When I was in Year 5, a girl told me that she wanted a tan like mine, but lighter. “Maybe two or three shades, so I wouldn’t be too dark,” she said. I cried after school that day, wishing my skin didn’t mark me as so obviously different. I used to mix talcum powder with soap and smear it over my face to see what my skin would look like if it were paler. I avoided the sun at all costs so that I wouldn’t tan an even darker shade. It didn’t help – no matter what I did, no matter which books I read or which TV shows I watched or which references I learned, everyone could tell I wasn’t like them. I was Other – the girl with the dark skin and the weird name, the outsider whose family ate curry for dinner instead of steak and veggies. I learned to pray in Arabic around the same time I learned the Lord’s Prayer at school. My parents had both come to Australia from other countries, and though they spoke English fluently, my mother’s covered hair and my father’s dark skin marked them out as different, too – the strange parents of a strange child who never quite fit in.
It’s a weird experience, growing up non-white in a white society. TV shows and movies show you people who look and sound nothing like you, and you’re expected to see them as your heroes and idols. For people like me, the children of migrant parents, the cultural disconnect between the world outside and the world at home can be jarring. It was strange enough being raised in two different faiths (Islam at home and Catholicism at school); add into the mix the fact that the people I went to school with hadn’t seen the movies I’d seen, didn’t know the music I knew and didn’t speak the languages my parents spoke, and I often felt like a traveller between worlds, at home in neither and a stranger in both.
In discussions about race, I can never decide whether I’m meant to be white or non-white. I’m white when it comes to Indigenous issues because I’ve benefited from Australian colonisation; I’m non-white when it comes to the othering of people of colour, because my darker skin has always marked me as a target of racial discrimination from the kind of people who think “towelhead” is a creative insult. I grew up immersed in white culture, but also sheltered from it – my father considered most TV and movies “trash” that would give us dangerous and immoral ideas, but there was no stopping me from talking to the kids at school or sneak-watching Sabrina the Teenage Witch when my dad was working late. (My mother aided and abetted my siblings and me in this, allowing us to watch TV when we weren’t meant to and helping us borrow “bad” books from the library without my father’s knowledge.) Steeped in white culture but simultaneously removed from it, I grew up a white-educated girl in a non-white body – a walking, talking paradox.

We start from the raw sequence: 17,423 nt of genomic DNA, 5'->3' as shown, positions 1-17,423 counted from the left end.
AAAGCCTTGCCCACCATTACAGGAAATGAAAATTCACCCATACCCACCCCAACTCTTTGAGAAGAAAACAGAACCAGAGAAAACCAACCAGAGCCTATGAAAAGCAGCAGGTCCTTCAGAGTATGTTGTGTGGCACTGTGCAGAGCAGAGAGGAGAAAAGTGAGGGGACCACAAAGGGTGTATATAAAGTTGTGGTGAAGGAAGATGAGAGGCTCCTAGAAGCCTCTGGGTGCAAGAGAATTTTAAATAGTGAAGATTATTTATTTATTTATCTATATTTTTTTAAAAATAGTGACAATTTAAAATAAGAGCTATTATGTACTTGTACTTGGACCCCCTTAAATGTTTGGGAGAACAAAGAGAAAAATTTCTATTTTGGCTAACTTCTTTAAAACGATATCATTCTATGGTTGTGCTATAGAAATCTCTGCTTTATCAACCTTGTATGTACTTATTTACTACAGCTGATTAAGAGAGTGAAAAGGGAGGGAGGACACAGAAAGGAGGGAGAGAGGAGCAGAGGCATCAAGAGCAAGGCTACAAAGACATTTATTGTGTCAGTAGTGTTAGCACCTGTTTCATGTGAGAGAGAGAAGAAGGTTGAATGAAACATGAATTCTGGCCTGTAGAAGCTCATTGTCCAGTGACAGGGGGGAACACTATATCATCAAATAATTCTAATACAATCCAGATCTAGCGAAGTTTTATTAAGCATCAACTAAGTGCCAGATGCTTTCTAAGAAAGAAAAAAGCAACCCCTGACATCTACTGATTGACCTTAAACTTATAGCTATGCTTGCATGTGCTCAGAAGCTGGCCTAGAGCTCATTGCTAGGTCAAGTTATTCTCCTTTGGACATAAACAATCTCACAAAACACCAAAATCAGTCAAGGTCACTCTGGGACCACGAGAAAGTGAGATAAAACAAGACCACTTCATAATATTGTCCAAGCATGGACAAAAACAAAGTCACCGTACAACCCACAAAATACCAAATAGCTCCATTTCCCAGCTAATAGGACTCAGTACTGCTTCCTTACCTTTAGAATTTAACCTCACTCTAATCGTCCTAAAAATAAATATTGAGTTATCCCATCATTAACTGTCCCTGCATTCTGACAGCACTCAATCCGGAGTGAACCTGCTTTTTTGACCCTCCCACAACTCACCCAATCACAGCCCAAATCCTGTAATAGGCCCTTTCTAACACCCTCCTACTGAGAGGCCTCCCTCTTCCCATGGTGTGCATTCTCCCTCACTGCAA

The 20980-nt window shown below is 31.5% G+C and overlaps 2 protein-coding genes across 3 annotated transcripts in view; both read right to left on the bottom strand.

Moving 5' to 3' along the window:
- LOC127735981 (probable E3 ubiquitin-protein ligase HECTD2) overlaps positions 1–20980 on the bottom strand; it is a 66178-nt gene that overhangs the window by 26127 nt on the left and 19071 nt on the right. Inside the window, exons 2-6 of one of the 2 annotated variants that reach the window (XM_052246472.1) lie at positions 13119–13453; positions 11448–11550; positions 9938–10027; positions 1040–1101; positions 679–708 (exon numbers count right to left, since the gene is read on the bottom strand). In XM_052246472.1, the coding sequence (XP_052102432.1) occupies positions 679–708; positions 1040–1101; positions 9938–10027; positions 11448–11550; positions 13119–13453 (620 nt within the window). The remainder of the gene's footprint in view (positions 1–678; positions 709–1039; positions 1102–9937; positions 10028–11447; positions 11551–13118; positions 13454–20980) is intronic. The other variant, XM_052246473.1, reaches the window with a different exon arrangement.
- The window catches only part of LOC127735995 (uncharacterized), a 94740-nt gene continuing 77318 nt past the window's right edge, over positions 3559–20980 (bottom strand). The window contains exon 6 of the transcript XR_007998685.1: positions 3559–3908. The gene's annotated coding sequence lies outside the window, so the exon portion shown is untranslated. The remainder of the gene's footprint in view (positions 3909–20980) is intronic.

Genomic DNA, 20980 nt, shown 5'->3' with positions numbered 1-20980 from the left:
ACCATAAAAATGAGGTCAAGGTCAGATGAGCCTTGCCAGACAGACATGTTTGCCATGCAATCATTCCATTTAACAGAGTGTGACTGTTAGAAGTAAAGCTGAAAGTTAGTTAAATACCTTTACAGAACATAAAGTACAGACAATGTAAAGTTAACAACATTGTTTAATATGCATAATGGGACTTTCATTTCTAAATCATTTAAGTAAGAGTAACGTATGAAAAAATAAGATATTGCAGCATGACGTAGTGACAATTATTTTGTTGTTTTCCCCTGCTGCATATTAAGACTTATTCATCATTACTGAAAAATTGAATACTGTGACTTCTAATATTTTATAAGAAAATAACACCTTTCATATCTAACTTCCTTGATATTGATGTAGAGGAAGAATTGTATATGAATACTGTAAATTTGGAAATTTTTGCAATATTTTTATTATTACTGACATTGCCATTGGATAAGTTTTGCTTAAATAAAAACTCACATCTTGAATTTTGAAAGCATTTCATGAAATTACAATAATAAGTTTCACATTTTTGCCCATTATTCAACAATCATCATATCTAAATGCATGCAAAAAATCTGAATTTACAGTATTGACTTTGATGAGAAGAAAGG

My first experience with white people appropriating my culture was the runaway success of Bride and Prejudice, the Bollywood adaptation of the Jane Austen novel of a similar name. To me, Aishwarya Rai was a household name – to my friends, she was a new find, an exotic beauty who helped bring the tale of Lizzie Bennet and Mr Darcy to raucous, garish life through (dubbed-over) song, dance and spectacle. Suddenly, it seemed like every white person I know wanted to be a “Curry”, as they called those of us from the Subcontinent – they thought saris were super-cute, swooned over Bollywood stars like Shah Rukh Khan and Hrithik Roshan that my sisters and I had known about for years, talked about trying out Bollywood dance classes, thought “Indian” food was delicious. My culture – the culture I’d kept hidden for years in an attempt to fit in with my white contemporaries – was suddenly mainstream, even cool. As someone who’d spent her life being othered because of her dark skin, to hear similarly-coloured actors and actresses described admiringly as “exotic” felt strange. Was I exotic, too? Was that a good thing or a bad thing?
Of course, none of those people were particularly interested in the rich and varied cultures of the Subcontinent, or even particularly in Bollywood – they were just latching onto something new and exciting to them. None of the people sighing over Aishwarya Rai’s beauty knew or cared about her religious upbringing as a Hindu, the caste system to which she belonged, the meaning of the bindi she and other Hindu women sometimes wore. Nobody knew or cared that there was a difference between the brown-skinned mostly-Hindu Indian stars of Bride and Prejudice and their Muslim, not-even-slightly-Indian friend Aaminah, who was still an outsider and a freak, but suddenly one with valuable information and insights. Perhaps one or two people might have realised on some level that my life was not like a Bollywood film, but that didn’t seem to matter. I was peppered with questions: did I have an arranged marriage in the works? Did I wear saris at home? (No, and no, though I owned a shalwar kameez or two as a young girl.) The trappings of my culture – or something people could equate with what they thought was my culture – had become a source of entertainment, excitement and fantasy for people who’d seen one Bollywood movie and decided that made them Indian film buffs.